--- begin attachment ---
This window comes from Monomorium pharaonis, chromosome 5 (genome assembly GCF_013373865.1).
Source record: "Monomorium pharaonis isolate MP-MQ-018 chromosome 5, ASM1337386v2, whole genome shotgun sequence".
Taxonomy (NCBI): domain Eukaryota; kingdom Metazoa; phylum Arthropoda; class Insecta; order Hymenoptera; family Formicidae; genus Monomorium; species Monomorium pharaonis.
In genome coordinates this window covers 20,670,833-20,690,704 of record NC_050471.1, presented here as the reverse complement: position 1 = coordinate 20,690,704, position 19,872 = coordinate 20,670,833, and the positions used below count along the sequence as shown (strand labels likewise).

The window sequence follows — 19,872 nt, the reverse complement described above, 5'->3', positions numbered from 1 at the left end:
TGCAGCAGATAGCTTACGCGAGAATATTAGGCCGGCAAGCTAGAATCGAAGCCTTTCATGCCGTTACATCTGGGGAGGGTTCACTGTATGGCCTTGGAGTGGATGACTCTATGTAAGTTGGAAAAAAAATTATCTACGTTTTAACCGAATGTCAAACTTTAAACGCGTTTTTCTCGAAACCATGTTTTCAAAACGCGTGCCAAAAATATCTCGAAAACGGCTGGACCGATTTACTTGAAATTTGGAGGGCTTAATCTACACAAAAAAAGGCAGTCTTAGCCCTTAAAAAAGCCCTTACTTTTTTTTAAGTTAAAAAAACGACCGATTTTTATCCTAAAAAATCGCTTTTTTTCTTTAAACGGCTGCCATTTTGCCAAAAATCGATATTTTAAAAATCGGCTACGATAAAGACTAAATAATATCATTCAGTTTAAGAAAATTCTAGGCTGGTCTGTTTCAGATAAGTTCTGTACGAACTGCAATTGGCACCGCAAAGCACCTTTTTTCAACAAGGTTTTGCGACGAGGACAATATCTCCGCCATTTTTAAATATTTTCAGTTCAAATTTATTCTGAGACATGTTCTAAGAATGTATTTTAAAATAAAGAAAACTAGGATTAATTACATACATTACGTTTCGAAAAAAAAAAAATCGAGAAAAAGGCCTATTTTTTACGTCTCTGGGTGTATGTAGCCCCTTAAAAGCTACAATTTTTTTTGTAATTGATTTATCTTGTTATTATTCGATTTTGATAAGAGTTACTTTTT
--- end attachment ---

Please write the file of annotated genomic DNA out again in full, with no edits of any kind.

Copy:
This window comes from Monomorium pharaonis, chromosome 5 (genome assembly GCF_013373865.1).
Source record: "Monomorium pharaonis isolate MP-MQ-018 chromosome 5, ASM1337386v2, whole genome shotgun sequence".
Taxonomy (NCBI): domain Eukaryota; kingdom Metazoa; phylum Arthropoda; class Insecta; order Hymenoptera; family Formicidae; genus Monomorium; species Monomorium pharaonis.
In genome coordinates this window covers 20,670,833-20,690,704 of record NC_050471.1, presented here as the reverse complement: position 1 = coordinate 20,690,704, position 19,872 = coordinate 20,670,833, and the positions used below count along the sequence as shown (strand labels likewise).

The window sequence follows — 19,872 nt, the reverse complement described above, 5'->3', positions numbered from 1 at the left end:
TGCAGCAGATAGCTTACGCGAGAATATTAGGCCGGCAAGCTAGAATCGAAGCCTTTCATGCCGTTACATCTGGGGAGGGTTCACTGTATGGCCTTGGAGTGGATGACTCTATGTAAGTTGGAAAAAAAATTATCTACGTTTTAACCGAATGTCAAACTTTAAACGCGTTTTTCTCGAAACCATGTTTTCAAAACGCGTGCCAAAAATATCTCGAAAACGGCTGGACCGATTTACTTGAAATTTGGAGGGCTTAATCTACACAAAAAAAGGCAGTCTTAGCCCTTAAAAAAGCCCTTACTTTTTTTTAAGTTAAAAAAACGACCGATTTTTATCCTAAAAAATCGCTTTTTTTCTTTAAACGGCTGCCATTTTGCCAAAAATCGATATTTTAAAAATCGGCTACGATAAAGACTAAATAATATCATTCAGTTTAAGAAAATTCTAGGCTGGTCTGTTTCAGATAAGTTCTGTACGAACTGCAATTGGCACCGCAAAGCACCTTTTTTCAACAAGGTTTTGCGACGAGGACAATATCTCCGCCATTTTTAAATATTTTCAGTTCAAATTTATTCTGAGACATGTTCTAAGAATGTATTTTAAAATAAAGAAAACTAGGATTAATTACATACATTACGTTTCGAAAAAAAAAAAATCGAGAAAAAGGCCTATTTTTTACGTCTCTGGGTGTATGTAGCCCCTTAAAAGCTACAATTTTTTTTGTAATTGATTTATCTTGTTATTATTCGATTTTGATAAGAGTTACTTTTT